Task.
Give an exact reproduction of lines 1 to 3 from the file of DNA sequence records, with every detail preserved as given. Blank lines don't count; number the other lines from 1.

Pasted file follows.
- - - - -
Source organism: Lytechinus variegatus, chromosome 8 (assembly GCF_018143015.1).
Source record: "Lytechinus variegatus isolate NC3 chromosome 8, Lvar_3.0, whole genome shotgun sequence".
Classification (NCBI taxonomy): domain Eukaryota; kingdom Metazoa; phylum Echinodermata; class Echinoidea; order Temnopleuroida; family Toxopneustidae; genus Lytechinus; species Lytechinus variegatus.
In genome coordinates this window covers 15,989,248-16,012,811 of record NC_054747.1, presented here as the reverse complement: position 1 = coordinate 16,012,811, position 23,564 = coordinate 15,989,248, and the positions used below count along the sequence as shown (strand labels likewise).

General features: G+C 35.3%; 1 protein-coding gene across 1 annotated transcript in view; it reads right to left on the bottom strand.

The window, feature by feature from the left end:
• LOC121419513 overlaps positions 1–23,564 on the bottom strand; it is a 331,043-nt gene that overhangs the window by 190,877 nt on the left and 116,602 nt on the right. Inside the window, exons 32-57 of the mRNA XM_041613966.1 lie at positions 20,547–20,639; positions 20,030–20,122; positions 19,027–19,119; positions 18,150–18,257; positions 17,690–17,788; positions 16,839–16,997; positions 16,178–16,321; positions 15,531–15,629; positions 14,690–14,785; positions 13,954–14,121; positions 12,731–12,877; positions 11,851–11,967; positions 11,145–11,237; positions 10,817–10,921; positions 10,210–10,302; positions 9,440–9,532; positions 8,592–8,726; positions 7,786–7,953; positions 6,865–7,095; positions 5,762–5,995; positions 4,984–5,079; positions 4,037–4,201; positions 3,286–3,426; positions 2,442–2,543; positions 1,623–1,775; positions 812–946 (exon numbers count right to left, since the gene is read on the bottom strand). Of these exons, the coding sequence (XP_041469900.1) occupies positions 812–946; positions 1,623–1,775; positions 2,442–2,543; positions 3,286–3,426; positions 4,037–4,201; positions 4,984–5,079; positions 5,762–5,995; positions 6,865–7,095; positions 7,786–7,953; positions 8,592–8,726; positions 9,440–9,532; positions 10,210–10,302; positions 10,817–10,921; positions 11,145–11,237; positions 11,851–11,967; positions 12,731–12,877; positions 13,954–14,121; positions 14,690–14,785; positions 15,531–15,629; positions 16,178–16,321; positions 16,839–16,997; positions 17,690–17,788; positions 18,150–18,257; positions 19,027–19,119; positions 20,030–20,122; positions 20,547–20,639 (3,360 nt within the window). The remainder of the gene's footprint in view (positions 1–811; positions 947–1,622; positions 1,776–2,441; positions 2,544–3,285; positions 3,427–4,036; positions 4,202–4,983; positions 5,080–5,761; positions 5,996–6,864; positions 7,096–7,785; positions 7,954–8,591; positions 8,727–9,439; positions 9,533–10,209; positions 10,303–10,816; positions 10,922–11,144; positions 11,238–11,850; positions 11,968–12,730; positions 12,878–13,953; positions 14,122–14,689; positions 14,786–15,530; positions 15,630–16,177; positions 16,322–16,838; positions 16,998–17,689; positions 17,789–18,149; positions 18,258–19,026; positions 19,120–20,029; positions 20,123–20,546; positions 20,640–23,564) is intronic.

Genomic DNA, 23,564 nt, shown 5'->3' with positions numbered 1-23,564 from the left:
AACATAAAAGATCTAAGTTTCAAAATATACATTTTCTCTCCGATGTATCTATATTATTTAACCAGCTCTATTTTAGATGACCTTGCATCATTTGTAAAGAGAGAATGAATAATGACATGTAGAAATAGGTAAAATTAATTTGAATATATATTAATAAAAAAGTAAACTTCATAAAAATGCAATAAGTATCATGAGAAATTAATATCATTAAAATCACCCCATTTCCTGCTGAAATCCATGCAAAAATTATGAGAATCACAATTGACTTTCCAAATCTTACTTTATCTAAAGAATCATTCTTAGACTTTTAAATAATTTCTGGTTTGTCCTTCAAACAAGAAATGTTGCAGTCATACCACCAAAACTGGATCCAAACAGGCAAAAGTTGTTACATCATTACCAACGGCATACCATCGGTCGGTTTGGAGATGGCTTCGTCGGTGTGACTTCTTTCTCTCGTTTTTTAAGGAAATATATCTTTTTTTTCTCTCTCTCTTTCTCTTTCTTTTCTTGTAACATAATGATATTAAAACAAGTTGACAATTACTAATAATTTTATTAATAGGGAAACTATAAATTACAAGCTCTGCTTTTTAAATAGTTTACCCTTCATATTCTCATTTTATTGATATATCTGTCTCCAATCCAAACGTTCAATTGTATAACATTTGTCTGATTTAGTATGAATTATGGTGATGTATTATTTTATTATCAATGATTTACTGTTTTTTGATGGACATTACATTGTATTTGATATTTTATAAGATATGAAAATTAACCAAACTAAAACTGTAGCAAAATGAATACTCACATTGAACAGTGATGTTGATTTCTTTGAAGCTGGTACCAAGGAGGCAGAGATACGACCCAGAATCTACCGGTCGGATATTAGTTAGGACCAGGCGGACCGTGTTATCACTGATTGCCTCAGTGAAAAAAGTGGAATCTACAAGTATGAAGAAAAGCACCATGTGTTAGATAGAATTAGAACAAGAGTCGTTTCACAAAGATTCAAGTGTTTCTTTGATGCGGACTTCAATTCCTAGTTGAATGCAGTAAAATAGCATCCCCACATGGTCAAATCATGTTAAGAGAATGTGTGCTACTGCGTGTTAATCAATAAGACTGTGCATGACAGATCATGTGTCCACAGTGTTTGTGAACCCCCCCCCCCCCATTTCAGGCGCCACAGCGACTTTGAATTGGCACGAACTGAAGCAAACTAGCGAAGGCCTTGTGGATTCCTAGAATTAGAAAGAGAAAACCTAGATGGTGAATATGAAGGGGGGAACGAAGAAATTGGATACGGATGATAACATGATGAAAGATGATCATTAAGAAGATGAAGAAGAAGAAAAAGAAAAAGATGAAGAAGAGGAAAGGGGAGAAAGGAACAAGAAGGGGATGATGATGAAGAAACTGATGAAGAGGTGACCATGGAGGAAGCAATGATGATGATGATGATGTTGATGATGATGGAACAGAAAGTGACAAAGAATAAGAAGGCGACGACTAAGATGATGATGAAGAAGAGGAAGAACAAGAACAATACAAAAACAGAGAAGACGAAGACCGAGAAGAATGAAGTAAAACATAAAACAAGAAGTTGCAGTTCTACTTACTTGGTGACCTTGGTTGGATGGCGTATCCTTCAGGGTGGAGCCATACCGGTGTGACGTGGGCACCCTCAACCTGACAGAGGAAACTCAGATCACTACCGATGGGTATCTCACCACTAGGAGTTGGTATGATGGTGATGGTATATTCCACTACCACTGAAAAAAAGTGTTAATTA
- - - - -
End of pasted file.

Source organism: Lytechinus variegatus, chromosome 8 (assembly GCF_018143015.1).
Source record: "Lytechinus variegatus isolate NC3 chromosome 8, Lvar_3.0, whole genome shotgun sequence".
Classification (NCBI taxonomy): domain Eukaryota; kingdom Metazoa; phylum Echinodermata; class Echinoidea; order Temnopleuroida; family Toxopneustidae; genus Lytechinus; species Lytechinus variegatus.